back in stock as of
august 22nd, 2008
first in stock on
february 14th, 2008
|matchless (uk) #mrcd61 cd|
amm / mev “apogee” double compact disc set
- amm & mev - apogee part 1 (31:21)
- amm & mev - apogee part 2 (19:48)
- amm & mev - apogee part 3 (19:38)
- amm - 01.05.04 (39:27)
- mev - 01.05.04 (36:40)
|matchless press release...|
|amm & mev: apogee (2005)|
musica elettronica viva & amm
cd1 was recorded at gateway studios, kingston-upon-thames, surrey on 30 april 2004.
cd2 was recorded at 'freedom of the city' festival, conway hall, london on 1 may 2004.
i am. we are.
that is enough. now we have to begin.
and if that is how ernst bloch begins the spirit of utopia, a book containing, suggestively, a lengthy essay on "the philosophy of music", it can only be almost as worrying to encounter, in an essay by adorno on the same topic, the dispiriting suggestion that "music gazes at its listener with empty eyes".
fortunately the music of amm or mev is by no means empty; though it might seem an empty gesture to be yoking the two groups together. they seem at first glance to share little beyond longevity, each having a history extending for four decades; that, and the fact that they were once on opposite sides of a long-vanished vinyl lp. both their histories and the consequent musics are very different. amm’s membership has been by and large stable; it has had the same line-up as is on these cds for a quarter of a century. it has been rare for more than a year or two to pass without some aural documentation of what they’re up to (albeit in some cases issued decidedly retrospectively). musica elettronica viva, to give them their full name, have not merely had many personnel “given their solicitation of audience participation, their full playing complement would be unlistable thousands” but there have been different versions of mev operating in different countries, even continents, producing albums with markedly different, even incompatible, aesthetics. their music, as far as one can gauge it from the scant half-dozen available recordings - and decades have passed with no licit releases is more expansive (as one would expect, given their broader performance practice) and with, particularly recently, a markedly hospitable approach to musics from other places and times; amm, in contrast, might be thought, particularly in the last 25 years or so, to be more introspective, with the music immediate, self-generated, even autotelic. (the use keith rowe makes of the radio during performances neatly skewers this over-easy generalisation.) it is a delight, then, that what might have been over-enthusiastic festival programming has produced music of substance and excellence; "live electronic music, improvised", which both has a kinship with their shared album of that title, now nearly forty years old, and is also unlike anything else either group has recorded previously. this is both the music that existed, unheard, between the opposed sides of that old mainstream album, and a music that is utterly without precedent.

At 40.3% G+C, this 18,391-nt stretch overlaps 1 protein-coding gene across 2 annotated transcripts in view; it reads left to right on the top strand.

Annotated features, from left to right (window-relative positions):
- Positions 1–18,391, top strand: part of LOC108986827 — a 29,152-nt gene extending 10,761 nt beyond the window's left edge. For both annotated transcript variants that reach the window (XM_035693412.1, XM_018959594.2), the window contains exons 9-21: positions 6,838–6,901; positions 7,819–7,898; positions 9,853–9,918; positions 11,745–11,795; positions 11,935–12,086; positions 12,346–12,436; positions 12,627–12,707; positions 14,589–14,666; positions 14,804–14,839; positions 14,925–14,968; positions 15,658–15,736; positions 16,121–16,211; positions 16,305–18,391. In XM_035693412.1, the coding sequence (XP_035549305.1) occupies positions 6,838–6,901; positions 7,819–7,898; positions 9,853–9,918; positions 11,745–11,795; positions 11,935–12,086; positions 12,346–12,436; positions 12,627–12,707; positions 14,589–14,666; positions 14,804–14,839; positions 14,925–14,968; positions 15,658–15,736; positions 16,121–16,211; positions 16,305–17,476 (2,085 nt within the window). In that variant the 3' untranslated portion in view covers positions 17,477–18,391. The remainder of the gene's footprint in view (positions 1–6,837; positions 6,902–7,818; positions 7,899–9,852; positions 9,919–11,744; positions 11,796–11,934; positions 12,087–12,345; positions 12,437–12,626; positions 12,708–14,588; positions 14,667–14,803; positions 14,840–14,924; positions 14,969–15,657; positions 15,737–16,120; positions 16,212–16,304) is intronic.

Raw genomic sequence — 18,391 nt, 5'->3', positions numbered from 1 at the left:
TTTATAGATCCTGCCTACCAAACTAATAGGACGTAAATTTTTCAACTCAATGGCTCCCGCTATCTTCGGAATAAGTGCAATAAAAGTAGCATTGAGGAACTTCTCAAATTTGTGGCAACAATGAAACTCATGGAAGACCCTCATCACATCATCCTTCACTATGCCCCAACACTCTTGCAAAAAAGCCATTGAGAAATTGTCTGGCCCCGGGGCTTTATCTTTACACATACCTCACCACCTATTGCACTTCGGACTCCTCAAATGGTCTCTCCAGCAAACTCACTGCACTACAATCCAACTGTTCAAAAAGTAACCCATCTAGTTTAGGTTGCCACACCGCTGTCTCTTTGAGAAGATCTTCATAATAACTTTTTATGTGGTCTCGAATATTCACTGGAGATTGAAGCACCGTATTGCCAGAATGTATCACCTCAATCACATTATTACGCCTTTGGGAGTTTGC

one reason for the "newness" of both amm and mev in the mid-60s was the speed of their take-up of new technologies - if that term isn’t too hi-falutin, given the levels of bricolage involved. amm were pioneers of the use of the radio as an instrument (for which the now-deceased composer-improviser, cornelius cardew, an early member of the group, found a precedent in cage’s 1951 imaginary landscape no. 4.) more important for both groups, however, was the example of the pianist-turned-live-electronics pioneer, david tudor. his conviction that the circuit diagrams and wiring layouts constituted scores was something of a blow to a compositional aesthetic, particularly given his renown as a pianist-interpreter. frederic rzewski apparently spent some time in buffalo, ny, during which he heard tudor perform, even stayed with him. in spring 1966 rzewski came back to rome (where mev was founded and based) with some cheap contact mikes and mixers and some discarded circuitry formerly the property of the inventor/performer/composer david behrman; these were hooked up with bed-springs, glass plates, rubber bands, tin cans, toy pianos, sex vibrators, assorted metal junk, et the obligatory cetera. cardew tells us that around 1968 amm were exploring the range of small sounds made available by contact microphones on all kinds of material - glass, metal, wood, etc. - and a variety of gadgets from drumsticks to battery-operated cocktail mixers. in a time when live electronic improvisation is so common that it not only has sub-genres but even an "original instruments" tendency, it is worth recollecting just how original this was for mev in particular. their undersung founder member allan bryant heavily rewired a cheap electric organ, adding switchable resistors and capacitors to the outside of the instrument. as well as working with the first "r.a. moog music synthesizer" in europe, richard teitelbaum pioneered techniques of manipulating its signals using heart-beat, brain-waves and variations in skin resistance. all of which echoes adorno’s contention that the correct way to think of a composer"s musical material - even an instant composer"s - is as the technical productive forces of an age, concretised. this is material not as inert lump, but stuff that has not yet become something; or is still in the process of doing so. although a period’s technology need not drive its music, it cannot but shape it, often in ways which are far from evident. bloch observed that the ancient greeks would not have understood calculus, as, lacking microscopy, they could not have conceived of the subdividability of basic units and elements. (an observation with more relevance to the music on these cds than might at first be apparent.)